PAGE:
"Professor Freeze Ray?" I asked.
"The fifties and sixties were strange times," Sumerset replied.
I stepped out of the bunker's shower stall and reached for the towel on the bench. Sumerset was outside of the room, leaning against the wall and talking to me through the closed door. I could smell the smoke from his cigarette.
My acute sense of smell was a recent development.
"But--Professor Freeze Ray? I mean, what was he a professor of?" I asked, raising my voice as I stopped to peer at my reflection in the mirror. I wasn't sure, but my muscles looked a little more prominent.
"'Freezology', assumedly," Sumerset said. "With a minor in 'Ray-onomics'. Oh, man. If you thought that was funny, you should have been around when he started working for the Feds."
"Working for the government? Didn't you say he was a super-villain?"
"Well, yeah, but eventually he got caught. Government offered to mitigate his sentence in return for his help on a few projects. Needed his 'particular brand of genius', if I recall the wording."
"How'd that work out?" I asked, drying my hair with the towel.
"Turns out the poor bastard couldn't build anything but freeze rays. Government asked him to build a jetpack--he just gave one of his freeze rays a big recoil and strapped it to his back. Flew around on giant icicles."
"Oh, wow. That's--um, that's pretty amazing," I said.
"Like I said, the fifties and sixties were strange times. I think we were all a little off-kilter."
"But still. I mean, 'Professor Freeze Ray'? Has to be the lamest super-criminal idea ever."
"Oh, hell no, kiddo. That prize goes to 'Boomerang Kid'."
"'Boomerang Kid'?" I said. "Do I even want to know?"
"He had... wait for it: Boomerangs."
I tried to stifle my giggle, but it was too much. "Oh, God. A boomerang grenade."
I heard Sumerset choke--I could picture him nearly swallowing his cigarette in a fit of laughter. "Oh, oh damn. That would be too perfect. I can totally imagine that guy doing it, too."
"Whatever happened to them?" I asked. "All the villains and heroes from back then. They all seemed so, I don't know--silly. But fun. Like it was all some sort of game."
Sumerset didn't reply at first. I finished drying myself and put on a tank-top with shorts; when I came out, he was putting on his sparring gloves.
"I just got cleaned up," I said. "Besides, I've been at it for hours. I think--"
"You're meeting Epoch tomorrow," he said. "I want you to be prepared for anything."
"I'm not going to fight them."
"They're registered capes. As far as they're concerned, you're another criminal. There's a chance this is just a setup."
"Then why am I going?"
"Because if Scourge comes after you, there's no chance in Hell you can take him on alone."
I grumbled, but reluctantly shifted my weight and threw the towel aside.
I was stronger than the old man--and I was way faster--but it never ceased to amaze me just how easily he could keep up with me. He didn't dodge blows--he just arranged it so that by the time I'd swung my fist, he was no longer there.
We'd been at this for more than a week. He had me practicing how to fight for at least three hours every day--sometimes more. I still no idea about what I was doing, but I had finally started to throw a few punches that Sumerset said looked 'vaguely respectable'.
I took the first swing. Sumerset swatted my hand aside and spun around to my left, seizing my arm and twisting.
Instinctively, I moved with the motion--seeking to end the pain. He used that instinct against me and threw me to the floor.
"Gunf," I mumbled, sulking as I chewed on floormat.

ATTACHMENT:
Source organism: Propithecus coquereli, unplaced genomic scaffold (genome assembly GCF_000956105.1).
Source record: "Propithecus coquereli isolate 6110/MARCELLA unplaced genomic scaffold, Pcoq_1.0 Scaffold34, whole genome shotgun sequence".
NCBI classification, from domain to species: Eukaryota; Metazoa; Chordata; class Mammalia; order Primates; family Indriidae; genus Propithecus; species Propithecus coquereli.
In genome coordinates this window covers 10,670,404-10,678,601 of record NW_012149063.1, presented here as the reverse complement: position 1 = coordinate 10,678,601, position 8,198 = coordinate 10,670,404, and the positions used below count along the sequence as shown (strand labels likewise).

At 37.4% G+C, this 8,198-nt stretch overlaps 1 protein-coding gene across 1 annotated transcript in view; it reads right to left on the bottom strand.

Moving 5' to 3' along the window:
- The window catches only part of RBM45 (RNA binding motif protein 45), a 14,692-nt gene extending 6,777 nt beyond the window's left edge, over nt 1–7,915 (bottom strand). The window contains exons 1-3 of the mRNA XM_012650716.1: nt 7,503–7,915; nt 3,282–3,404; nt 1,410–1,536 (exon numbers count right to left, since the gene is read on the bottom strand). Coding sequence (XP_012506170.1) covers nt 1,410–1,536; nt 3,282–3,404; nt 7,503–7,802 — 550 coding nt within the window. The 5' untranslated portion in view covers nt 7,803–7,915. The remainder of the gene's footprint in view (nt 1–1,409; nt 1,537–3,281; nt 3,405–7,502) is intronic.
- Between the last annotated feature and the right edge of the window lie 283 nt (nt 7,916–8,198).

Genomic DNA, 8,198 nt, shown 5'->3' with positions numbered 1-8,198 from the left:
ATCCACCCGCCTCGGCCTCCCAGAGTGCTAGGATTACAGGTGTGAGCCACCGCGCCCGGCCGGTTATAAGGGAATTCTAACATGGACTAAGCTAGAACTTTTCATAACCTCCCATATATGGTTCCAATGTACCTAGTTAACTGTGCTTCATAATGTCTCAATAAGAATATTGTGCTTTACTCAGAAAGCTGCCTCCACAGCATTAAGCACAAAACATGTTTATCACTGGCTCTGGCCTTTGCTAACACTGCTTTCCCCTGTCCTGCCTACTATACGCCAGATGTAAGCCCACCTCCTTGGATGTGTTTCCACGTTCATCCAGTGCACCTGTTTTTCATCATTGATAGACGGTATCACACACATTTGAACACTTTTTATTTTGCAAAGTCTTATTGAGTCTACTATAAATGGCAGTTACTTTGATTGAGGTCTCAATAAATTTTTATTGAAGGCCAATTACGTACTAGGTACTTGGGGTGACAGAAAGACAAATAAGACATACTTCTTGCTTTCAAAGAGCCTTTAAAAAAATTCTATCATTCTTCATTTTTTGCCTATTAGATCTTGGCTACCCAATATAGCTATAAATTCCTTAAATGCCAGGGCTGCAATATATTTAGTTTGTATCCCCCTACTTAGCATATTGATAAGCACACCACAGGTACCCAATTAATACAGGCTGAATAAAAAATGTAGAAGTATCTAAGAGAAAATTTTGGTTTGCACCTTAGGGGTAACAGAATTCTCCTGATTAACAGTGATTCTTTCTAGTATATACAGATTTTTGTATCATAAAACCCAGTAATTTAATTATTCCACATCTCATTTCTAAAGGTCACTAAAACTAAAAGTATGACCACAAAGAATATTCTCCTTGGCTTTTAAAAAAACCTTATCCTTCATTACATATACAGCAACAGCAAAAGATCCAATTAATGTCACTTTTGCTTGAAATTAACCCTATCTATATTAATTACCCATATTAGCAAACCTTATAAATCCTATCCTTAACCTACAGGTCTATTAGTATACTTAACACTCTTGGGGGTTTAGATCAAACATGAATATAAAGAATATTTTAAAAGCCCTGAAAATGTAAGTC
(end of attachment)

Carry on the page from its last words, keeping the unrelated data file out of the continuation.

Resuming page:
"I can still see your punches from a mile away," he said.
"When are you going to teach me the cool stuff?" I asked. "Like, the deadly death-touch, or something." I shoved myself off the floor, rolling to my feet.
Sumerset circled me. "You need to learn how to throw a half-decent punch first. Then and only then will I teach you the ancient secret of the Zebra-Style Shaolin Murder-Poke."
"Right," I said, watching him as he circled. "Seriously though, what am I supposed to be learning here? That despite being incredibly strong and fast, I can still get my butt whupped by a seventy year old man?"
"If this was a real fight, you wouldn't be holding back," he said, and then he stepped forward and telecasted his next blow with his left elbow.
And I fell for it. I shifted my weight back in time and prepared for the strike right before his foot swept out and hooked behind my ankle, his right arm catching my shoulder and violently pushing. I span like a top out of control, thumping down hard against the matt.
He was right, of course. I was holding back. If I ever managed to hit him with a solid blow--I could easily break him. I'd only managed to touch him once, but I'd seen him grimace with pain. The thought of hurting him--really hurting him--made me a little nauseous.
"What if I get mind-controlled by bore worms, huh?" he said. "You gotta take me down. What then?"
"Do you want me to come up with a bore-worm contingency plan?" I asked, rolling to my feet again. "Because if bore-worms are on the table, I will totally do that."
"What if you have to kill the Scourge to win?"
The question threw me offguard--and Sumerset used it. In an instant, he was hammering me in the stomach, sending me reeling back and gasping for air. And then I was on the floor again, his iron-toed boot wedged firmly between my clavicle and chin.
"It's not about that," I said, my voice sounding cramped and tiny beneath his boot. "I'm not in this to 'win' anything. I just want to survive to see college."
"I'm not comfortable with you going into this with the notion that you're not going to have to kill anyone."
"And yet you are comfortable with the notion of encouraging a sixteen year old to try and kill a guy?" I asked, shifting to sit up as he drew his foot back.
"You do whatever you gotta do to survive," he said. "Lord knows I don't want to live to bury another Daysdale."